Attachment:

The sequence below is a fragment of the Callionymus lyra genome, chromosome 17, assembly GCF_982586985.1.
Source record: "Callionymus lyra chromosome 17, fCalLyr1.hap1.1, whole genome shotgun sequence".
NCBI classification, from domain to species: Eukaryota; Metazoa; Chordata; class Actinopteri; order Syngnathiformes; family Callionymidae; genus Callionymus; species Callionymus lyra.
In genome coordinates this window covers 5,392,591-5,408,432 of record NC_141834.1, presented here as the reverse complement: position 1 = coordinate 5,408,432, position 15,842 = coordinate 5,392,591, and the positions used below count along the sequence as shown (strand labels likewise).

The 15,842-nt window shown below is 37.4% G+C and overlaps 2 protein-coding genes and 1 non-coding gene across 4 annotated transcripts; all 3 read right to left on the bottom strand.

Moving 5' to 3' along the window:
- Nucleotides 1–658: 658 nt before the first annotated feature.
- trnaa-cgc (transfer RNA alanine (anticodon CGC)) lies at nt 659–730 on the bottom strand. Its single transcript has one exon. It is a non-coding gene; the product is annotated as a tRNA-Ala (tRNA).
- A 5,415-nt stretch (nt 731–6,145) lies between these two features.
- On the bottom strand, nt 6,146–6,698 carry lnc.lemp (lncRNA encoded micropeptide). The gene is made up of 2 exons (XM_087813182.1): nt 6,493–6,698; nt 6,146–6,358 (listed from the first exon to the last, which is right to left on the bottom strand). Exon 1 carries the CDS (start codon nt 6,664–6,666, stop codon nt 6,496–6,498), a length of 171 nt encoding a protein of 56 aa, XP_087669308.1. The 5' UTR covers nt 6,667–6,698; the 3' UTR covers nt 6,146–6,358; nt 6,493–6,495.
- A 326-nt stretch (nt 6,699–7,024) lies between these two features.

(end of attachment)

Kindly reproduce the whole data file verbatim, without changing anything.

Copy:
The sequence below is a fragment of the Callionymus lyra genome, chromosome 17, assembly GCF_982586985.1.
Source record: "Callionymus lyra chromosome 17, fCalLyr1.hap1.1, whole genome shotgun sequence".
NCBI classification, from domain to species: Eukaryota; Metazoa; Chordata; class Actinopteri; order Syngnathiformes; family Callionymidae; genus Callionymus; species Callionymus lyra.
In genome coordinates this window covers 5,392,591-5,408,432 of record NC_141834.1, presented here as the reverse complement: position 1 = coordinate 5,408,432, position 15,842 = coordinate 5,392,591, and the positions used below count along the sequence as shown (strand labels likewise).

The 15,842-nt window shown below is 37.4% G+C and overlaps 2 protein-coding genes and 1 non-coding gene across 4 annotated transcripts; all 3 read right to left on the bottom strand.

Moving 5' to 3' along the window:
- Nucleotides 1–658: 658 nt before the first annotated feature.
- trnaa-cgc (transfer RNA alanine (anticodon CGC)) lies at nt 659–730 on the bottom strand. Its single transcript has one exon. It is a non-coding gene; the product is annotated as a tRNA-Ala (tRNA).
- A 5,415-nt stretch (nt 731–6,145) lies between these two features.
- On the bottom strand, nt 6,146–6,698 carry lnc.lemp (lncRNA encoded micropeptide). The gene is made up of 2 exons (XM_087813182.1): nt 6,493–6,698; nt 6,146–6,358 (listed from the first exon to the last, which is right to left on the bottom strand). Exon 1 carries the CDS (start codon nt 6,664–6,666, stop codon nt 6,496–6,498), a length of 171 nt encoding a protein of 56 aa, XP_087669308.1. The 5' UTR covers nt 6,667–6,698; the 3' UTR covers nt 6,146–6,358; nt 6,493–6,495.
- A 326-nt stretch (nt 6,699–7,024) lies between these two features.